1 In 5 Women Think Cervical Cancer Is Caused By Sleeping Around

Lots of British women believe they can get gynaecological cancers by being sexually promiscuous - but that just isn't true. At all.


Cancer research charity The Eve Appeal has released new statistics highlighting the fact that one in five women associate gynaecological cancers with sexual promiscuity, while almost 40% feel that it comes with a greater stigma than other forms of cancer.

This month is Gynaecological Cancer Awareness Month and to mark this, The Eve Appeal are hoping to get more women talking about the symptoms of the disease, and to raise awareness of how to spot it sooner – and that includes clearing up these misconceptions.

Unfortunately, the stigma surrounding gynaecological cancer means a quarter of women are avoiding going to their GP because they’re afraid of being judged on their sexual history. It’s a common misconception that HPV (Human Papilloma Virus) causes these types of cancer, but actually there is no known link between STDs and ovarian or womb cancer (which are the two most common gynaecological cancers, FYI).

Dr Tracie Miles, gynaecology cancer nurse specialist and spokesperson for The Eve Appeal says,’Younger women often think it’s the older generation who get cancer, and are often embarrassed about seeing their GP to talk about concerns they have about their ‘bits’. They’d rather go to ‘Dr Google’ and talk to their friends.’

A causal link does exist between some forms of gynaecological cancer and the sexually transmitted High Risk Human Papilloma Virus (HRHPV), but the virus is widely considered a normal consequence of sex because it’s so common. So common, in fact, that 80 per cent of people will contract a form of HPV in their lifetime, including those who have only had one sexual partner – meaning the number of people you may or may not be sleeping with has absolutely nothing to do with it.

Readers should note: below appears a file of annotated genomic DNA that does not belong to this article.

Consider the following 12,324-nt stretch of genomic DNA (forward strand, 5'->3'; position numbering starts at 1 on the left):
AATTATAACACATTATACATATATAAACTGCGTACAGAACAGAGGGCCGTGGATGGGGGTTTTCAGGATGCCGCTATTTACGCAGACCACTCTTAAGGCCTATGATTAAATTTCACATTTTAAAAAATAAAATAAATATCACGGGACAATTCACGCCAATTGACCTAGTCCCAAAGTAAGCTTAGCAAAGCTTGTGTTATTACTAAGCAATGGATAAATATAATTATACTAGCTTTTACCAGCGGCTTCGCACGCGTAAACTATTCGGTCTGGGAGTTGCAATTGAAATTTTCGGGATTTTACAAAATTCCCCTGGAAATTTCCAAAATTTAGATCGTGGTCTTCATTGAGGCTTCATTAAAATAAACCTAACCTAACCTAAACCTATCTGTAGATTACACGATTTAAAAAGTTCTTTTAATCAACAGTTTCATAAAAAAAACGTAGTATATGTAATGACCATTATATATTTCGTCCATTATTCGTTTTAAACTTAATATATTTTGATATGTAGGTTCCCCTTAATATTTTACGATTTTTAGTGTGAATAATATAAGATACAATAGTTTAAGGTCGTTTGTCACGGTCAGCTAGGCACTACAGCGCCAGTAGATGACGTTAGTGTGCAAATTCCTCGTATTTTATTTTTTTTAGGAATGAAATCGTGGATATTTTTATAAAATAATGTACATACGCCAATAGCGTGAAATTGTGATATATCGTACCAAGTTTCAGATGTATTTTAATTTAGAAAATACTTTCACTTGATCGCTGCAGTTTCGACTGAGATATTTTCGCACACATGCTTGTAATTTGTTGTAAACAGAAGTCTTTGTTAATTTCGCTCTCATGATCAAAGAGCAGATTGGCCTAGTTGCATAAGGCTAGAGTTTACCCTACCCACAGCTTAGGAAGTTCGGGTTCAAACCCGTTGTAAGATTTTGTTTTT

The earlier any form of cancer is caught, the higher the survival rate, so our reluctance to seek medical help could cost us our lives. Dr Adeola Olaitan, Consultant Gynaecological Oncologist at UCL Hospital says, ‘It’s shocking that so many women are avoiding seeking help for gynaecological health problems for fear of being judged on their sexual behaviour.
 
‘It is a proven fact that early diagnosis of women’s cancers can save lives, so it’s important that we all start having honest conversations about the signs and symptoms of these diseases in order to break down the social taboos and any embarrassment that currently exist.’

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